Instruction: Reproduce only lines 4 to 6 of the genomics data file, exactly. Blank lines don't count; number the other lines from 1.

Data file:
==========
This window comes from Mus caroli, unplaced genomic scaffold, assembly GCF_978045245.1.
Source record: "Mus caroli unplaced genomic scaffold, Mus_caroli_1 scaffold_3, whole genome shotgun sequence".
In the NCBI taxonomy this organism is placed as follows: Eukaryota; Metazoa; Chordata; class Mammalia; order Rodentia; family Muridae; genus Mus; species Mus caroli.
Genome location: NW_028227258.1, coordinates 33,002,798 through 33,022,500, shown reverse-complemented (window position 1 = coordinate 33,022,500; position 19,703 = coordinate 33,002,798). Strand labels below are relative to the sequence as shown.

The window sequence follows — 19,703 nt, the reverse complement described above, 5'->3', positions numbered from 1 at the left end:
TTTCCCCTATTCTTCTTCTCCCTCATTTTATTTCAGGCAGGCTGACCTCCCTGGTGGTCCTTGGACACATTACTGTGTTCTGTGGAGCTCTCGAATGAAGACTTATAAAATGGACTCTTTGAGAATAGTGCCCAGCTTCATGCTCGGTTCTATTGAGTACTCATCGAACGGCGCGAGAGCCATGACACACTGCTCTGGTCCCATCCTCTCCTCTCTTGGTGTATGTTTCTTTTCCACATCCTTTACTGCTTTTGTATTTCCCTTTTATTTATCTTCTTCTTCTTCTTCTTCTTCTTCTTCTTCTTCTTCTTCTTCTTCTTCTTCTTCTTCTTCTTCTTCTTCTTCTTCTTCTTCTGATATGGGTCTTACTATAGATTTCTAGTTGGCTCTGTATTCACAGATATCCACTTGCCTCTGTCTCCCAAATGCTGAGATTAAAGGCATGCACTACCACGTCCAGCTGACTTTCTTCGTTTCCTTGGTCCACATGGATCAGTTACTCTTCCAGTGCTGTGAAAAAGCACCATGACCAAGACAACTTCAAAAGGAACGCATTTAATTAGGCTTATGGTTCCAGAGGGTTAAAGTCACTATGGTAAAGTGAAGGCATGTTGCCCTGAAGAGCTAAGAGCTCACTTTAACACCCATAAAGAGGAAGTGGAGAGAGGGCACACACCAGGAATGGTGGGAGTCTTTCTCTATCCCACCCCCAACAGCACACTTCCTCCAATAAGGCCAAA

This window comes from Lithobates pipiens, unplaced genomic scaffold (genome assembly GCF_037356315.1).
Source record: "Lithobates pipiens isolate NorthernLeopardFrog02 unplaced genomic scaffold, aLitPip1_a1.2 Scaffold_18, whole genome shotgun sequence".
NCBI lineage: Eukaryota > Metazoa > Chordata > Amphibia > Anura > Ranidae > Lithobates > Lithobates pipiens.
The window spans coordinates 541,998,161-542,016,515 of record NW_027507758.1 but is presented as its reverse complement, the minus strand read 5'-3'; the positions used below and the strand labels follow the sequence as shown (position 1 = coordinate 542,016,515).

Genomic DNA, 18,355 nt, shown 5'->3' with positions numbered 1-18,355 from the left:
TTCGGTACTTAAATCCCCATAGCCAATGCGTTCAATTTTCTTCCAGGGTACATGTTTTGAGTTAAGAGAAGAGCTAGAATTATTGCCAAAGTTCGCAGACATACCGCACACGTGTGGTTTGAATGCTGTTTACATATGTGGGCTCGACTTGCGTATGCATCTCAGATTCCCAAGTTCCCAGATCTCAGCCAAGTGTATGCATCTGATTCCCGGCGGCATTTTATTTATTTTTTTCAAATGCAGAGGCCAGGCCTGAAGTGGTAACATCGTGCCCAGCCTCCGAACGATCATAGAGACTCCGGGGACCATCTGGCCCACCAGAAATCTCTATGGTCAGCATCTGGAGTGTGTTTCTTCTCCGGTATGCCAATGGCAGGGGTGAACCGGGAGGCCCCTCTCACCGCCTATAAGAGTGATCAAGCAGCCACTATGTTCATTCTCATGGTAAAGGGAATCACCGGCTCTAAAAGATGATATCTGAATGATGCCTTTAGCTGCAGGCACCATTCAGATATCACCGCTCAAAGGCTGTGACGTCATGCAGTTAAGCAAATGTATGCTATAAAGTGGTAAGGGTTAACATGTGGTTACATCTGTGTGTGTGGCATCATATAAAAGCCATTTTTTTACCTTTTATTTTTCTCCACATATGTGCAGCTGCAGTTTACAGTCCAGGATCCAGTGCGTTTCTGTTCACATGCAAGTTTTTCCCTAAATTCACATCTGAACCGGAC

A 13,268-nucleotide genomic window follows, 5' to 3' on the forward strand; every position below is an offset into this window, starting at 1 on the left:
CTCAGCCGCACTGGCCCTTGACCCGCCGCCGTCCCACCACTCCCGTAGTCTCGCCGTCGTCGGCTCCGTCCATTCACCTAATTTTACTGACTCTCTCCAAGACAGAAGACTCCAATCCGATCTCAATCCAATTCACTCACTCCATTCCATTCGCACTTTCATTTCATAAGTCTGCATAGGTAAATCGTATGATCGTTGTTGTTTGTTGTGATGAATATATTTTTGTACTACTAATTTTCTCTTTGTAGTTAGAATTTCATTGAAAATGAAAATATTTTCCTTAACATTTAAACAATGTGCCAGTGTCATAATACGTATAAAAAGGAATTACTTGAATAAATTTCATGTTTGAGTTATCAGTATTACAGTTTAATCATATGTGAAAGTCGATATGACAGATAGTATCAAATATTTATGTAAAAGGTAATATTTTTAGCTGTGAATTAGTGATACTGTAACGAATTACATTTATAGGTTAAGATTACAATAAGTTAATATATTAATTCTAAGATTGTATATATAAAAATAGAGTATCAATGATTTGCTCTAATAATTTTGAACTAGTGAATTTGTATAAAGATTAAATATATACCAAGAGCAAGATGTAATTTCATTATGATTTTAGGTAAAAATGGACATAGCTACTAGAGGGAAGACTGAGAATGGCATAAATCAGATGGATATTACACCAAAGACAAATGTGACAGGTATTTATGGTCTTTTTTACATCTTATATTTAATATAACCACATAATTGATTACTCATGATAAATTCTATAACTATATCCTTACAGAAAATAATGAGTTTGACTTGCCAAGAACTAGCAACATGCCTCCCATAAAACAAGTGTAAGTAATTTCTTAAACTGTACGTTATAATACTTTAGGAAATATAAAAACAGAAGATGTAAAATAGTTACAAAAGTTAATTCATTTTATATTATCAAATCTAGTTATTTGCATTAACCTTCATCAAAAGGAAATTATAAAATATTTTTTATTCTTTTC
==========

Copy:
Genome location: NW_028227258.1, coordinates 33,002,798 through 33,022,500, shown reverse-complemented (window position 1 = coordinate 33,022,500; position 19,703 = coordinate 33,002,798). Strand labels below are relative to the sequence as shown.

The window sequence follows — 19,703 nt, the reverse complement described above, 5'->3', positions numbered from 1 at the left end:
TTTCCCCTATTCTTCTTCTCCCTCATTTTATTTCAGGCAGGCTGACCTCCCTGGTGGTCCTTGGACACATTACTGTGTTCTGTGGAGCTCTCGAATGAAGACTTATAAAATGGACTCTTTGAGAATAGTGCCCAGCTTCATGCTCGGTTCTATTGAGTACTCATCGAACGGCGCGAGAGCCATGACACACTGCTCTGGTCCCATCCTCTCCTCTCTTGGTGTATGTTTCTTTTCCACATCCTTTACTGCTTTTGTATTTCCCTTTTATTTATCTTCTTCTTCTTCTTCTTCTTCTTCTTCTTCTTCTTCTTCTTCTTCTTCTTCTTCTTCTTCTTCTTCTTCTTCTTCTTCTTCTGATATGGGTCTTACTATAGATTTCTAGTTGGCTCTGTATTCACAGATATCCACTTGCCTCTGTCTCCCAAATGCTGAGATTAAAGGCATGCACTACCACGTCCAGCTGACTTTCTTCGTTTCCTTGGTCCACATGGATCAGTTACTCTTCCAGTGCTGTGAAAAAGCACCATGACCAAGACAACTTCAAAAGGAACGCATTTAATTAGGCTTATGGTTCCAGAGGGTTAAAGTCACTATGGTAAAGTGAAGGCATGTTGCCCTGAAGAGCTAAGAGCTCACTTTAACACCCATAAAGAGGAAGTGGAGAGAGGGCACACACCAGGAATGGTGGGAGTCTTTCTCTATCCCACCCCCAACAGCACACTTCCTCCAATAAGGCCAAA